Ysefin Ethnicity in Macalgra | World Anvil


The Ysefin are the indigenous people of Pascent. Once the primary occupiers of their small continent, the Ysefin population collapsed after the colonisation of Pascent by Suran people just over a thousand years ago. A combination of introduced disease, slavery, famine and outright genocide eroded Ysefin numbers, and greatly changed their culture.   Today, most Ysefin are found within Juventius, once the core of their tribal confederation. The Ysefin population is split between those who maintain traditional customs in remote rural villages, and the many who migrated to Juventian cities in the hope of finding employment as their way of life eroded.   Though generally considered one group by outsiders, the Ysefin once consisted of over 20 language groups and hundreds of tribes.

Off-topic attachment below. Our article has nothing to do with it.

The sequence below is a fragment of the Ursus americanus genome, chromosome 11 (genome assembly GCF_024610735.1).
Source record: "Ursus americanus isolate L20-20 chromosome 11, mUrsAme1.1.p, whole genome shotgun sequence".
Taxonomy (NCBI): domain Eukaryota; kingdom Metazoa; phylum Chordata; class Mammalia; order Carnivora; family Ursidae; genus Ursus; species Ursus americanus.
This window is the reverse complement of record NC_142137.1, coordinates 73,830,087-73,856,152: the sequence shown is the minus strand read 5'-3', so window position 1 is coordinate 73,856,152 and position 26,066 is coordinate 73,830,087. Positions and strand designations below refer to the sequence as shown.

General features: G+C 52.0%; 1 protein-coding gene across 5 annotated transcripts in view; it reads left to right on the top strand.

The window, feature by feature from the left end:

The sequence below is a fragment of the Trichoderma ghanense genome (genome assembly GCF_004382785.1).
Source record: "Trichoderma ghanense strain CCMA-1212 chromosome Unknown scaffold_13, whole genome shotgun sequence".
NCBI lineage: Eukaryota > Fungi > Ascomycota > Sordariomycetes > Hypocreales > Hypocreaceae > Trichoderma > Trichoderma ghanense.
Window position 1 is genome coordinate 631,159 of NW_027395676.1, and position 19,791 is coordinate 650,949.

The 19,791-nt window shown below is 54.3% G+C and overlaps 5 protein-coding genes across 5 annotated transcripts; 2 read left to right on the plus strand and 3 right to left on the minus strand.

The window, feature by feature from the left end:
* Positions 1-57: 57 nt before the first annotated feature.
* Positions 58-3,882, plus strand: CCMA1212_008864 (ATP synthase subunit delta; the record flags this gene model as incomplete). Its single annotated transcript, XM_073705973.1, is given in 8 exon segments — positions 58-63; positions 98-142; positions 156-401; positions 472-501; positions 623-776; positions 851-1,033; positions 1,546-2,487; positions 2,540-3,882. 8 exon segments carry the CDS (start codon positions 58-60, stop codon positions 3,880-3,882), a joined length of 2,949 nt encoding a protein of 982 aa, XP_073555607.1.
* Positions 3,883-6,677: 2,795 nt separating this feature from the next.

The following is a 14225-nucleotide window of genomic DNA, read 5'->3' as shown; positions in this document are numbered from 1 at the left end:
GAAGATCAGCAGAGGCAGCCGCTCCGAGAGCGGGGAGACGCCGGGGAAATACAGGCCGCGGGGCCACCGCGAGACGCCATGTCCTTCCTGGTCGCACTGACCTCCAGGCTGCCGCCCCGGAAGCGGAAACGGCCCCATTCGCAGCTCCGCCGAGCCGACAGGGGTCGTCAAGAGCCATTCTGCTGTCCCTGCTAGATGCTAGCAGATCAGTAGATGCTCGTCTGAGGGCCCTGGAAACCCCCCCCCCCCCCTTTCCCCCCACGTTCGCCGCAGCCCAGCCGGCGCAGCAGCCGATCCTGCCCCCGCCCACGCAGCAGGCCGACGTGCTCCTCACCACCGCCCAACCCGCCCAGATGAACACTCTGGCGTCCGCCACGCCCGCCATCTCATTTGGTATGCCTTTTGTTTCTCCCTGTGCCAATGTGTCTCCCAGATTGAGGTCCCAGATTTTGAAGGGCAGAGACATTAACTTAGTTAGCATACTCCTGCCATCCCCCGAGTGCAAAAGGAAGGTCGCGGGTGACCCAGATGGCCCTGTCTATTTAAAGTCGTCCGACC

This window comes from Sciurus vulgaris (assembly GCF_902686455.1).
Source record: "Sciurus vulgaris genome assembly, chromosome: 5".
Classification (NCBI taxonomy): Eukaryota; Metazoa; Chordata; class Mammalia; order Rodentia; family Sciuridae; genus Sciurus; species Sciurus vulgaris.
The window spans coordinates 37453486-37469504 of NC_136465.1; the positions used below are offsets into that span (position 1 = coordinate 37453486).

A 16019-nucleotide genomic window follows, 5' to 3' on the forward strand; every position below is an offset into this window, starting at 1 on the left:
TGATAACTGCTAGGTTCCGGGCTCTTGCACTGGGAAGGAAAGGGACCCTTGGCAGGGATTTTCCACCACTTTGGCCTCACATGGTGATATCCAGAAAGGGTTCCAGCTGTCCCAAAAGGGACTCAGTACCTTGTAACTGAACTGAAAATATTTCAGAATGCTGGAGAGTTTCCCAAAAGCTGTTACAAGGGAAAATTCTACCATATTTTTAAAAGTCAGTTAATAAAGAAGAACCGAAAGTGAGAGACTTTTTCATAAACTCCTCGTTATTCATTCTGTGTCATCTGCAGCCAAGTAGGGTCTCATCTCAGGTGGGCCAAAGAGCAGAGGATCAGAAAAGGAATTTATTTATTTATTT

Traditionally nomadic, the Ysefin people were isolated from the world at large for over ten thousand years. This status was largely preserved by a shard of the Creature of Beginnings that had landed within the straits isolating Pascent from the world and possessed a great sea beast; destroying all ships that ventured near. The shard faded and lost its magic around the 21st century, and sometime after the first investigations of Pascent by outsiders began.   The Ysefin were never exposed to the Spellword revolution, or the general development of magic that took place outside of Pascent. Their society had, in comparison, evolved entirely on technological terms. By the arrival of Suran adventurers in early 23rd century, the Ysefin had developed into a complex tribal confederacy. Chiefs of the Ysefin met every three years at the Island of the Four Rivers, where Juventius City now stands.   Though they had developed the wheel, had pack animals, and a written language the Ysefin had failed to advance far in military technology and had only a rudimentary and superstitious understanding of magic. Suran mastery of magic proved overwhelming. When Damasus Elatus arrived in 2522 YSB (1st Century YP), he claimed the land as ripe for the picking. Damasus' initially contacted the chiefs of the Ysefin, and sought a treaty. However, he demanded the sight of the Island of the Four Rivers to found his city. The Ysefin, unwilling to give up their sacred island, refused.   Damasus' mages attacked and massacred a meeting of Chiefs a month later, and by the time the Ysefin could respond he had begun his city. Juventius grew up around the spot of the massacre, and in time four more waves of settlers arrived.   Within thirty years, the Ysefin had all but been decimated by disease and war. Furthering their downfall, many were enslaved by the settlers of Naeus and Caepio to build their new cities.   Many Ysefin fled to the lands of Juventius, which - though founded by their hated enemy - proved the least hostile to their continued existence. Ysefin outside of Juventian lands were massacred in the following decades, and few tribes out Juventius remained intact.   The Ysefin were relegated to menial labour, and largely discriminated against in Juventius. Their languages were outlawed, and their children were educated in Suran culture. Some communities settled in remote segments of the country, attempting to maintain an orthodox and traditional way of life, but the vast majority of Ysefin settled within the cities of Juventius.   There, the Ysefin remained to this day. Though their culture has faded, many seek to remain their ties to it. Juventian laws only changed under the reign of House Teniye in 534 YP, when foreign born Manirex Polus Vinias took the throne. The young king gave Ysefin many of their rights back, to the outrage of the Juventian nobility, and opened employment programs to enable the largely poverty Ysefin people to prosper again. Though racism against Ysefin was far from removed by Polus' changes, and still remains today, it was the first positive steps since Suran conquest of the continent.